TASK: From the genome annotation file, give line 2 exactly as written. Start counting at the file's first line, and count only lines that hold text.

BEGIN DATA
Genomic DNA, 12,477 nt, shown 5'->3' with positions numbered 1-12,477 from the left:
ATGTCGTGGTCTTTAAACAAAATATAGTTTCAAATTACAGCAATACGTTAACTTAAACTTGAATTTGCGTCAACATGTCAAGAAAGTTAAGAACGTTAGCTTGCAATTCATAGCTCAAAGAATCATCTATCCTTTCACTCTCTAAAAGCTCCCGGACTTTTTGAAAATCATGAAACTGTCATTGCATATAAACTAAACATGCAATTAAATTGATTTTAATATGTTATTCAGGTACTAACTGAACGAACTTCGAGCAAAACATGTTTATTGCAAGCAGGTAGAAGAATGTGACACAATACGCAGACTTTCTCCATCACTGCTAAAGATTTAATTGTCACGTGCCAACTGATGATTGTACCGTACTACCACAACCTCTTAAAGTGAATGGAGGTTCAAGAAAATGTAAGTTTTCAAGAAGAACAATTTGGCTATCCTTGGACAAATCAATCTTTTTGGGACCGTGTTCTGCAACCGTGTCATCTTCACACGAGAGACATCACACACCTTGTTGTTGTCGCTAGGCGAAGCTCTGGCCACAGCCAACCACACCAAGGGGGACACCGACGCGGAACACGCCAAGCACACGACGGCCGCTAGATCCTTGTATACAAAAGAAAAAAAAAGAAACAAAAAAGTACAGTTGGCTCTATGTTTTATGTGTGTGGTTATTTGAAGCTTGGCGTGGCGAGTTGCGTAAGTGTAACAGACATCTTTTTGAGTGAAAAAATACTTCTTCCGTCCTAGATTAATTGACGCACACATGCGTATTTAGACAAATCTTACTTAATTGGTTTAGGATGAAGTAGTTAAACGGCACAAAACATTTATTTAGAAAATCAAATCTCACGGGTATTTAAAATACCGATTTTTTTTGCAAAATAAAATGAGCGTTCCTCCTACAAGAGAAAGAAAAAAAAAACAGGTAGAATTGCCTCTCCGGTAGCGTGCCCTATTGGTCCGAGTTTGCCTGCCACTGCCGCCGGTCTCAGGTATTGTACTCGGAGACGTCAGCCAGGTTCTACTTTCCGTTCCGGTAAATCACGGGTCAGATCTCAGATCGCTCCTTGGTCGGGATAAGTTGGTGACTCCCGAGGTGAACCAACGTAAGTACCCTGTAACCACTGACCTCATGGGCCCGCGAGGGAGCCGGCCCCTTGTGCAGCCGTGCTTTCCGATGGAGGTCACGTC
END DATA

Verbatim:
ATGTCGTGGTCTTTAAACAAAATATAGTTTCAAATTACAGCAATACGTTAACTTAAACTTGAATTTGCGTCAACATGTCAAGAAAGTTAAGAACGTTAGCTTGCAATTCATAGCTCAAAGAATCATCTATCCTTTCACTCTCTAAAAGCTCCCGGACTTTTTGAAAATCATGAAACTGTCATTGCATATAAACTAAACATGCAATTAAATTGATTTTAATATGTTATTCAGGTACTAACTGAACGAACTTCGAGCAAAACATGTTTATTGCAAGCAGGTAGAAGAATGTGACACAATACGCAGACTTTCTCCATCACTGCTAAAGATTTAATTGTCACGTGCCAACTGATGATTGTACCGTACTACCACAACCTCTTAAAGTGAATGGAGGTTCAAGAAAATGTAAGTTTTCAAGAAGAACAATTTGGCTATCCTTGGACAAATCAATCTTTTTGGGACCGTGTTCTGCAACCGTGTCATCTTCACACGAGAGACATCACACACCTTGTTGTTGTCGCTAGGCGAAGCTCTGGCCACAGCCAACCACACCAAGGGGGACACCGACGCGGAACACGCCAAGCACACGACGGCCGCTAGATCCTTGTATACAAAAGAAAAAAAAAGAAACAAAAAAGTACAGTTGGCTCTATGTTTTATGTGTGTGGTTATTTGAAGCTTGGCGTGGCGAGTTGCGTAAGTGTAACAGACATCTTTTTGAGTGAAAAAATACTTCTTCCGTCCTAGATTAATTGACGCACACATGCGTATTTAGACAAATCTTACTTAATTGGTTTAGGATGAAGTAGTTAAACGGCACAAAACATTTATTTAGAAAATCAAATCTCACGGGTATTTAAAATACCGATTTTTTTTGCAAAATAAAATGAGCGTTCCTCCTACAAGAGAAAGAAAAAAAAAACAGGTAGAATTGCCTCTCCGGTAGCGTGCCCTATTGGTCCGAGTTTGCCTGCCACTGCCGCCGGTCTCAGGTATTGTACTCGGAGACGTCAGCCAGGTTCTACTTTCCGTTCCGGTAAATCACGGGTCAGATCTCAGATCGCTCCTTGGTCGGGATAAGTTGGTGACTCCCGAGGTGAACCAACGTAAGTACCCTGTAACCACTGACCTCATGGGCCCGCGAGGGAGCCGGCCCCTTGTGCAGCCGTGCTTTCCGATGGAGGTCACGTC